A correlation was observed between retrospective confidence judgements (RCJ) and academic performance, which is consistent with the work of Nietfeld et al. (2006). This provides an alternative mechanism for the improvement in academic performance, i.e. students using the confidence judgements to better understand their strengths and weaknesses and prioritise their independent work.

As a result of this study, all lunchtime support sessions were changed to the metacognitive format and similar strategies incorporated into lessons. We will continue to monitor the performance of the cohort until students take their final exams in 2020. In terms of their application to other subjects, the strategies used will vary, but I would recommend that strategies be taught explicitly and that time is allocated for reflection and planning for independent work.

References

Cambridge Assessment (2017) Metacognition. Available at: www.cambridgeinternational.org/Images/272307-metacognition.pdf (accessed 27 November 2019).

Chiu JL and Linn MC (2012) The role of self-monitoring in learning chemistry with dynamic visualizations. In: Zohar A and Dori Y (eds) Metacognition in Science Education. Contemporary Trends and Issues in Science Education, Vol 0. Dordrecht: Springer,  pp. 133–163.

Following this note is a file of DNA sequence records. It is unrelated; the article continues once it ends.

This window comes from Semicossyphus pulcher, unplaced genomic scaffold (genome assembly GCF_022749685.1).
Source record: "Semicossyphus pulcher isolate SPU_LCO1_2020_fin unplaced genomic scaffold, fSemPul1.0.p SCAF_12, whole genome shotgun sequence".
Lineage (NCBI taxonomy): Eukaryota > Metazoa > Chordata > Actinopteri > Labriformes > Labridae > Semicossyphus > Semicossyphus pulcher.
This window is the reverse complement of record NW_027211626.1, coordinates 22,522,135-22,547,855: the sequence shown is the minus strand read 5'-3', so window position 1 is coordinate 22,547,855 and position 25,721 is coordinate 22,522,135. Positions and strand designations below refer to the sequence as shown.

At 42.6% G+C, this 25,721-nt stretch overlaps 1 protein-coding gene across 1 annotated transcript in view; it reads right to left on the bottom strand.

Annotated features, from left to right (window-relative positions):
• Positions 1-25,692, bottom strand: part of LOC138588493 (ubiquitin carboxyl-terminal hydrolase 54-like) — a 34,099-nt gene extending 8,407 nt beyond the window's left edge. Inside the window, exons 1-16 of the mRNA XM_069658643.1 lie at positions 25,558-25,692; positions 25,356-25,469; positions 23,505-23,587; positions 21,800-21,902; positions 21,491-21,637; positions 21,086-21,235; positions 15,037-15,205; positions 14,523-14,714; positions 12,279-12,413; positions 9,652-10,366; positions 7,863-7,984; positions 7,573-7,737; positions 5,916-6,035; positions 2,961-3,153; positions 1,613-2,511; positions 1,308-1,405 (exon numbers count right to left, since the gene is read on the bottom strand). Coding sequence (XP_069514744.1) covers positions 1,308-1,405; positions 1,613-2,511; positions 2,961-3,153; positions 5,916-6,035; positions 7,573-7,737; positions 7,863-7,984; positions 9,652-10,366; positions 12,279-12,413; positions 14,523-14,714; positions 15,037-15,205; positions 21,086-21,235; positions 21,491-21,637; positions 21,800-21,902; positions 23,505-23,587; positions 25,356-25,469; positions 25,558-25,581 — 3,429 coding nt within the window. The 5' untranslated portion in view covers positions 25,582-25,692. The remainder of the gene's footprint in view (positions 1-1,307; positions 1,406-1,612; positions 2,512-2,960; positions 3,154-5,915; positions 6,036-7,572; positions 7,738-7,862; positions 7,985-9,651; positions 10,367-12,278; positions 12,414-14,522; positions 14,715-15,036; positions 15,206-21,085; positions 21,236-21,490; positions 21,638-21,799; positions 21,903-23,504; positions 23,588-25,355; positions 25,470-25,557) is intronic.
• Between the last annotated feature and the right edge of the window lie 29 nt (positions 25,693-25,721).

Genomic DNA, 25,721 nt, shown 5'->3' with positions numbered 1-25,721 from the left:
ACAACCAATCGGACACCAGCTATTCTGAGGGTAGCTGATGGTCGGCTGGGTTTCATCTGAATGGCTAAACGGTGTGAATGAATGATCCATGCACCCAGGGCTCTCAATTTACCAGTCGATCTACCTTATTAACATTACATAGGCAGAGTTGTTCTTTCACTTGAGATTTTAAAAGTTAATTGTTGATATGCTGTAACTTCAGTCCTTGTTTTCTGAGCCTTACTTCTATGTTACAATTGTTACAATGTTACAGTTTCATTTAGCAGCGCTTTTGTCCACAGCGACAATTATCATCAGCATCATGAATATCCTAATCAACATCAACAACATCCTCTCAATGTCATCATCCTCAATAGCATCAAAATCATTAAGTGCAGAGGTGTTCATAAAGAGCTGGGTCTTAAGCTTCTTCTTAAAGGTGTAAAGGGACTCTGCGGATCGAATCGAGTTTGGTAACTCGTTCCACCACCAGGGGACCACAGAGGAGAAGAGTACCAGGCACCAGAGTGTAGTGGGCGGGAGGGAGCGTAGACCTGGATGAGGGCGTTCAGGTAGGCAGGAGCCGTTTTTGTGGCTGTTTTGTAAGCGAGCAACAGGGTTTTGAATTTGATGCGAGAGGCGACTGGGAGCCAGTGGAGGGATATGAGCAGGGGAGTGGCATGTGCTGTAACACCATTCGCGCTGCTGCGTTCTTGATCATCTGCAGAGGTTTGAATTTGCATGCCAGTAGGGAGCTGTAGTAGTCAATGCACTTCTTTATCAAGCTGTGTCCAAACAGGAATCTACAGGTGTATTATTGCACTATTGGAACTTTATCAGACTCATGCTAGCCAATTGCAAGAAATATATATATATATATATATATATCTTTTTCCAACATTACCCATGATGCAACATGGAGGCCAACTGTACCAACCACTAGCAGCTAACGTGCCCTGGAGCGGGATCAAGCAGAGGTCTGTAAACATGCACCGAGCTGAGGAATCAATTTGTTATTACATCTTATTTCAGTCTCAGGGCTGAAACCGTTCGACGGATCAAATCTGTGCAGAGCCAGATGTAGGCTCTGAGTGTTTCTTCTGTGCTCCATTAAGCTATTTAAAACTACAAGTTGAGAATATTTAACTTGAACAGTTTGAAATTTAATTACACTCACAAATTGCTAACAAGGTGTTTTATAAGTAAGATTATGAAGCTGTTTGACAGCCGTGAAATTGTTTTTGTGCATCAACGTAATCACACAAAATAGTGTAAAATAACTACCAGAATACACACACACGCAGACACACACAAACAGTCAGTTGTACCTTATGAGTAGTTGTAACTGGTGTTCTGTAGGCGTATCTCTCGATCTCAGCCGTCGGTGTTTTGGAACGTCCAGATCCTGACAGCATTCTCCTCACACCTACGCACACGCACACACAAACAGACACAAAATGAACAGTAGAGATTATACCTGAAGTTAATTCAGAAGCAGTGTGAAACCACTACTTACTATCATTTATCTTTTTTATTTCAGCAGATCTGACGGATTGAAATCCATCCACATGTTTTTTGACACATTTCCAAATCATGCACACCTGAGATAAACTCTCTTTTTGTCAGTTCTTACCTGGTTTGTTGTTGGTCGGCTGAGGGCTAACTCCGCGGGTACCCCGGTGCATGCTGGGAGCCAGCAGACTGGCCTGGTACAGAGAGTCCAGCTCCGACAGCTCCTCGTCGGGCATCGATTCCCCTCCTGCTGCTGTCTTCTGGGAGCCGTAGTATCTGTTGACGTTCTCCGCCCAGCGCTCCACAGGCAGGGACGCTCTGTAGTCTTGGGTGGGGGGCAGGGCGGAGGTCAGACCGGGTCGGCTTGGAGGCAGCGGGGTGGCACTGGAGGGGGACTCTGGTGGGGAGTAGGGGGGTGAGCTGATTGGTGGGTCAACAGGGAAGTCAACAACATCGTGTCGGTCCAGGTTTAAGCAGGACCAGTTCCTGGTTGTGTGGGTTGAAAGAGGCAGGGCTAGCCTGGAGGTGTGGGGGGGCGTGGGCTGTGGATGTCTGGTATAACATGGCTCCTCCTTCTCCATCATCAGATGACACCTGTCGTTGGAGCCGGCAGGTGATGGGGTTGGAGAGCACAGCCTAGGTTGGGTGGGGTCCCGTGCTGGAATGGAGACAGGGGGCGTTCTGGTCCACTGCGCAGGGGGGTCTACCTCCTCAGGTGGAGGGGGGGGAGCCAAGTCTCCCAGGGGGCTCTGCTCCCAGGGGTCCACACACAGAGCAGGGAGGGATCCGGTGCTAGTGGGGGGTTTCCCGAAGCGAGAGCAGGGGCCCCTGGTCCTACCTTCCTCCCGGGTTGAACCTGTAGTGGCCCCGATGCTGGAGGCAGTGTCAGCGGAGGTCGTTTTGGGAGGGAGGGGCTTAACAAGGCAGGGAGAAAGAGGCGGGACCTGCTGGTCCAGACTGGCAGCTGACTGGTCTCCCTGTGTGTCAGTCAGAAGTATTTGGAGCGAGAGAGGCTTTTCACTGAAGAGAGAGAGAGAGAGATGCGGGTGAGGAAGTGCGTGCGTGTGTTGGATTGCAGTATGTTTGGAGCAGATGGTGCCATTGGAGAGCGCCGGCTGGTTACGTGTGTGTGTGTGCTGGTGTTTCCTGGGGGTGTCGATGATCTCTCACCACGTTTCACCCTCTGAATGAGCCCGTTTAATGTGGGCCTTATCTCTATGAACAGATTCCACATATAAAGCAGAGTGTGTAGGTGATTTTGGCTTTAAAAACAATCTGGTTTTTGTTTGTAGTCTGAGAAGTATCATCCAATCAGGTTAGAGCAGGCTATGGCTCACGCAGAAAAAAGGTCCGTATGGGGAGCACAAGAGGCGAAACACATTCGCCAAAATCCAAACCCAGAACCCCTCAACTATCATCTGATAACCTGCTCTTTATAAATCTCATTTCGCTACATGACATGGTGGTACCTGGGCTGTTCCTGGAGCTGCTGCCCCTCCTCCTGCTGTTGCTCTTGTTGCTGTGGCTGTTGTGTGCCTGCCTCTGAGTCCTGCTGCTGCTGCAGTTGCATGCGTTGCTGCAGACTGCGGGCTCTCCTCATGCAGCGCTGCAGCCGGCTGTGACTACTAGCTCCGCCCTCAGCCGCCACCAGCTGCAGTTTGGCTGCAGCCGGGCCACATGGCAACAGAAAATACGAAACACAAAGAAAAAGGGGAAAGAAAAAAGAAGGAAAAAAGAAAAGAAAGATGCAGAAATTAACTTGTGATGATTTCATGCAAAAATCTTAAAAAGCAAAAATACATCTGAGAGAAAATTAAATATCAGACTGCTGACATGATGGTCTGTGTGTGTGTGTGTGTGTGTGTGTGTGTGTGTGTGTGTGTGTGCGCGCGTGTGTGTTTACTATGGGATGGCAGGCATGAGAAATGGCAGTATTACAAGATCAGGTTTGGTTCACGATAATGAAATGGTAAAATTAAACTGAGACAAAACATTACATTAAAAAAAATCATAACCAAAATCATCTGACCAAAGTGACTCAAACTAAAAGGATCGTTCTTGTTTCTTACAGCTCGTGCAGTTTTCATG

Cook E, Kennedy E and McGuire SY (2013) Effect of teaching metacognitive learning strategies on performance in general chemistry courses. Journal of Chemical Education 90(8): 961–967.

Georghiades P (2000) Beyond conceptual change learning in science education: Focusing on transfer, durability and metacognition. Educational Research 42(2): 119–139.

Haugwitz M, Nesbit JC and Sandman A (2010) Cognitive ability and the instructional efficacy of collaborative concept mapping. Learning and Individual Differences 20(5): 536–543.

Nietfeld J, Cao L and Osborne JW (2006) The effect of distributed monitoring exercises and feedback on performance, monitoring accuracy, and self-efficacy. Metacognition and Learning 1: 159–179.

Quigley A, Muijs D and Stringer E (2018) Metacognition and self-regulated learning: Guidance report. Education Endowment Foundation. Available at: https://educationendowmentfoundation.org.uk/public/files/Support/Publications/Metacognition/EEF_Metacognition_and_self-regulated_learning.pdf (accessed 27 November 2019).

Schraw G and Dennison RS (1994) Assessing metacognitive awareness. Contemporary Educational Psychology 19(4): 460–475.

Winne P and Azevedo R (2014) Metacognition. In: Sawyer R (ed) The Cambridge Handbook of the Learning Sciences. Cambridge: Cambridge University Press, pp. 63–87.

Zohar A and Barzilai S (2013) A review of research on metacognition in science education: Current and future directions. Studies in Science Education 49(2): 121–169.